New Delhi: Activist and celebrity transgender Lakshmi Narayan Tripathi was lucky to have found acceptance from her parents and yet feels the Supreme Court's landmark judgment recognising a 'third gender' restored her dignity - and safeguarded that of future generations of the so-called hijra or eunuch community in India.
'It is a wonderful judgment and has brought back my dignity and safeguarded dignity of the future generations of the transgender community,' Tripathi, an activist of international repute who works for the community through her campaign group Astitva,. told IANS.
'But what matters is accepting your own children and not leaving them abandoned. Many parents feel the shame and struggle to accept their own children. This mindset has to go,' she added.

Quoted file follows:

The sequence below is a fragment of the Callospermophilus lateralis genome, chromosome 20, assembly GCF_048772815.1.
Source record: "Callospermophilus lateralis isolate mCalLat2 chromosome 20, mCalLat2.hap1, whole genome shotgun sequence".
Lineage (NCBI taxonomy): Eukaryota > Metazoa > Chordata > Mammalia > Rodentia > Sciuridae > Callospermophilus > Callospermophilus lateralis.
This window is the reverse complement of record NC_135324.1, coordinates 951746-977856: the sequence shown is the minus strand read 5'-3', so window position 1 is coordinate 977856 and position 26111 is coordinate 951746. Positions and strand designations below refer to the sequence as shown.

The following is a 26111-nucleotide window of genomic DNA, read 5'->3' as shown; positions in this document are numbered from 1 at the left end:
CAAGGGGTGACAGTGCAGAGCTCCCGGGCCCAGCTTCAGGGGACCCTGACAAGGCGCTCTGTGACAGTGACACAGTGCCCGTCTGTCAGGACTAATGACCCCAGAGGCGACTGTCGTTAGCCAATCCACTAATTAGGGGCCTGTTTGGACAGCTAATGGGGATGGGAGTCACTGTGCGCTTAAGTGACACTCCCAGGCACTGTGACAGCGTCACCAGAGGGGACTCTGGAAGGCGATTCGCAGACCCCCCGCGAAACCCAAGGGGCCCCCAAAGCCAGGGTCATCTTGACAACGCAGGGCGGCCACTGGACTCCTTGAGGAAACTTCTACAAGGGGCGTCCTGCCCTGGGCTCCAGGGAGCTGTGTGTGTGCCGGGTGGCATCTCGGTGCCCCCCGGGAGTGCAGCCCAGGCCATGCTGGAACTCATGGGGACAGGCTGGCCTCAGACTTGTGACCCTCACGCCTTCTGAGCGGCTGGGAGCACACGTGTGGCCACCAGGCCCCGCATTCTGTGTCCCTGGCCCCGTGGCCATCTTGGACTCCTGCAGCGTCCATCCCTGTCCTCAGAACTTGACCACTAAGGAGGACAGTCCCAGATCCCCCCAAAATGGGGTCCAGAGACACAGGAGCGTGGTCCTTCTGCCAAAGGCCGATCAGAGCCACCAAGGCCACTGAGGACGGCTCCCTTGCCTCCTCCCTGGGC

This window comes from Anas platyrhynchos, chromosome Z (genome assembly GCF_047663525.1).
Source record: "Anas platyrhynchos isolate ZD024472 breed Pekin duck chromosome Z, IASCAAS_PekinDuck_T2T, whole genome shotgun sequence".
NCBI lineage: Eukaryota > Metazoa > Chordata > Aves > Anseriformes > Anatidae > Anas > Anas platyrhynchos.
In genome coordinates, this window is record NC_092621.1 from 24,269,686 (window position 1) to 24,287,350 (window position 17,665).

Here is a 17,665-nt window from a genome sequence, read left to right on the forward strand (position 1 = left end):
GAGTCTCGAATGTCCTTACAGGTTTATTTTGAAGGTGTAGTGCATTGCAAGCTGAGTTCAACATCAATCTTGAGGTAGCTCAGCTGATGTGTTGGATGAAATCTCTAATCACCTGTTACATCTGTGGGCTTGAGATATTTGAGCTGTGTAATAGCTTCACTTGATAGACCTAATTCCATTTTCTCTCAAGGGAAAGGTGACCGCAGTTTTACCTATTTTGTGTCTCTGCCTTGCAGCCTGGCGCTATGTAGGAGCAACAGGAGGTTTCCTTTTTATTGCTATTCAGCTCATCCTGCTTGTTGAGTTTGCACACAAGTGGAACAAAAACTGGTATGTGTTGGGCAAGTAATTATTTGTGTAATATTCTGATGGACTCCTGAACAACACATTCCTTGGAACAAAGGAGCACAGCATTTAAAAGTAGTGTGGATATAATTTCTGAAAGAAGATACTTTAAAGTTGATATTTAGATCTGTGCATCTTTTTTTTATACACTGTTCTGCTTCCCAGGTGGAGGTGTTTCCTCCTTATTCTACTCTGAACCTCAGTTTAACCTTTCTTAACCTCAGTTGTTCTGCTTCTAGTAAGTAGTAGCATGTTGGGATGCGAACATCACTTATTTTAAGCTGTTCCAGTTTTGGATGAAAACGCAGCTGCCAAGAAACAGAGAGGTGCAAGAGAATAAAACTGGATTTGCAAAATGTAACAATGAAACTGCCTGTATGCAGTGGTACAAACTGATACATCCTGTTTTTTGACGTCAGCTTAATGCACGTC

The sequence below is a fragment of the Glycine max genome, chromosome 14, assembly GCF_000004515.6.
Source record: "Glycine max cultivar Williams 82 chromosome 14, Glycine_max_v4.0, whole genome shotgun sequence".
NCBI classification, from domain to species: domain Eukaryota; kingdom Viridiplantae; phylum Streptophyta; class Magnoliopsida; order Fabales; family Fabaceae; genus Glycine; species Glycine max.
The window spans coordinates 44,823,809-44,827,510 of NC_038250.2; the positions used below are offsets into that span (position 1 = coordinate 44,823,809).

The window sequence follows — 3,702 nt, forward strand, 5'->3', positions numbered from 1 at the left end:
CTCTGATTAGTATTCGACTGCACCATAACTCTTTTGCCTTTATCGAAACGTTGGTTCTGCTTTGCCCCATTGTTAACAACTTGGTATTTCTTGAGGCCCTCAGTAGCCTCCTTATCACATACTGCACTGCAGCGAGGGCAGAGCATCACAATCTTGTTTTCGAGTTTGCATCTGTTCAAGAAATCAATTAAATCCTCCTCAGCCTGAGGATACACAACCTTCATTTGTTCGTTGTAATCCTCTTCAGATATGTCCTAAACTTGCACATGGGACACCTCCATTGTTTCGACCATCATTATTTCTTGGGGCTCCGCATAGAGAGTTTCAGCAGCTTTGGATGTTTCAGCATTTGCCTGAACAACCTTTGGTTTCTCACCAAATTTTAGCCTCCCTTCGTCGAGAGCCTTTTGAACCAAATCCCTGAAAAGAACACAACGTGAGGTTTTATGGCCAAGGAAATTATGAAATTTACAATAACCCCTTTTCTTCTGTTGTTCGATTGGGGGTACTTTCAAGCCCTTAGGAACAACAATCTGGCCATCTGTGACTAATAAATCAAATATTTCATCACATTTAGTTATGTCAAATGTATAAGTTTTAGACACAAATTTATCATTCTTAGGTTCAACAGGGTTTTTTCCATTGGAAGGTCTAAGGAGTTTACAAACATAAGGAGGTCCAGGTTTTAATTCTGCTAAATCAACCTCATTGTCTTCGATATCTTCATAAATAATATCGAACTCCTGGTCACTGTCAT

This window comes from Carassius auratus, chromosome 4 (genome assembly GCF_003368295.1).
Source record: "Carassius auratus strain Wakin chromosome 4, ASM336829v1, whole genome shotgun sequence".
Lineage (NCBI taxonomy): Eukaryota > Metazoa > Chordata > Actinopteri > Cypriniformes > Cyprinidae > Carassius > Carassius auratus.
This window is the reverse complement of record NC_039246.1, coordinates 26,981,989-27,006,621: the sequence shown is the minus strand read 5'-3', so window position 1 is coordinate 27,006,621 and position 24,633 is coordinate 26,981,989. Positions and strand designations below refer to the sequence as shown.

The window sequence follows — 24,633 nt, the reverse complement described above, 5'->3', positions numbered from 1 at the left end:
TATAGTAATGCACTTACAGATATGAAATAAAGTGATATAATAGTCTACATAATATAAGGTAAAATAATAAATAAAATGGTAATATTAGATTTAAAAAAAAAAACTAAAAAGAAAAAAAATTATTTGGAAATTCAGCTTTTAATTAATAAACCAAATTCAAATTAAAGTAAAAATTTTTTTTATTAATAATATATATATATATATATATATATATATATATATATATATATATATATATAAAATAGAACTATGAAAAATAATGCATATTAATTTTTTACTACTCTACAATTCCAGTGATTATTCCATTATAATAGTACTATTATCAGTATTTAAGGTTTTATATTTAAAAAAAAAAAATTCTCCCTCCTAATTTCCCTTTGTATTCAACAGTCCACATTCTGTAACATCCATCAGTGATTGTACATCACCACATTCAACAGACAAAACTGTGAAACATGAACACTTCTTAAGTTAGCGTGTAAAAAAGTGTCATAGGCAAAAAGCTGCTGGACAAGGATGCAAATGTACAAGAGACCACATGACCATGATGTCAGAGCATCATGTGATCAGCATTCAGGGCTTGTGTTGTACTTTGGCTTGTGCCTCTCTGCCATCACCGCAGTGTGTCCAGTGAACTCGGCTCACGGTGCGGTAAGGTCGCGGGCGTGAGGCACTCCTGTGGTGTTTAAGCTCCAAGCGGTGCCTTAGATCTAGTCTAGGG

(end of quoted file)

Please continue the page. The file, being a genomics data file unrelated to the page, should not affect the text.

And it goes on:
Tripathi, who has participated in reality shows like "Bigg Boss" and "Sach Ka Saamna", recently celebrated the apex court judgment - that also mandated job reservations for the community that has a recorded history in the subcontinent from ancient times - along with other transgenders or transsexuals at the Jantar Mantar. She is also the first transgender to represent Asia-Pacific at the UN in 2008.
The 35-year-old described the April 15 judgment as "wonderful", but pointed out that there is still a long way to go despite the fact that the apex court has ordered the government to provide quotas in jobs and education to transgenders, like other minority groups.